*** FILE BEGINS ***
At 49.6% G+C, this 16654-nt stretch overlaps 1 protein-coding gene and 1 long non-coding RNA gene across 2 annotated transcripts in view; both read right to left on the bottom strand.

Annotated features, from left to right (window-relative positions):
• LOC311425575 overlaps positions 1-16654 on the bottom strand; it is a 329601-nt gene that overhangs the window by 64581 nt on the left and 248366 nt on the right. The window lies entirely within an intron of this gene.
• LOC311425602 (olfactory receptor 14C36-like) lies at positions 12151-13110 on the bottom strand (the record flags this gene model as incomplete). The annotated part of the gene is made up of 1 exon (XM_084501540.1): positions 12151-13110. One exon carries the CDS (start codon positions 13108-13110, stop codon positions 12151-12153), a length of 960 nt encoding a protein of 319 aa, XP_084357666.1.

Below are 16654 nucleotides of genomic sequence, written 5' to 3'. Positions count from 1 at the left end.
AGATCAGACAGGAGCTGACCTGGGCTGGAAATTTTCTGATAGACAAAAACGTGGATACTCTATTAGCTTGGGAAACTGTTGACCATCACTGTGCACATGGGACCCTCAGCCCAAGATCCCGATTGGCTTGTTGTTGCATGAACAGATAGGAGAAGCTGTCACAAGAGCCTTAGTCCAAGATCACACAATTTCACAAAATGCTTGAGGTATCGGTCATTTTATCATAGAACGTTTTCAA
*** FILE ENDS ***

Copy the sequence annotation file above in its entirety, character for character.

At 49.6% G+C, this 16654-nt stretch overlaps 1 protein-coding gene and 1 long non-coding RNA gene across 2 annotated transcripts in view; both read right to left on the bottom strand.

Annotated features, from left to right (window-relative positions):
• LOC311425575 overlaps positions 1-16654 on the bottom strand; it is a 329601-nt gene that overhangs the window by 64581 nt on the left and 248366 nt on the right. The window lies entirely within an intron of this gene.
• LOC311425602 (olfactory receptor 14C36-like) lies at positions 12151-13110 on the bottom strand (the record flags this gene model as incomplete). The annotated part of the gene is made up of 1 exon (XM_084501540.1): positions 12151-13110. One exon carries the CDS (start codon positions 13108-13110, stop codon positions 12151-12153), a length of 960 nt encoding a protein of 319 aa, XP_084357666.1.

Below are 16654 nucleotides of genomic sequence, written 5' to 3'. Positions count from 1 at the left end.
AGATCAGACAGGAGCTGACCTGGGCTGGAAATTTTCTGATAGACAAAAACGTGGATACTCTATTAGCTTGGGAAACTGTTGACCATCACTGTGCACATGGGACCCTCAGCCCAAGATCCCGATTGGCTTGTTGTTGCATGAACAGATAGGAGAAGCTGTCACAAGAGCCTTAGTCCAAGATCACACAATTTCACAAAATGCTTGAGGTATCGGTCATTTTATCATAGAACGTTTTCAA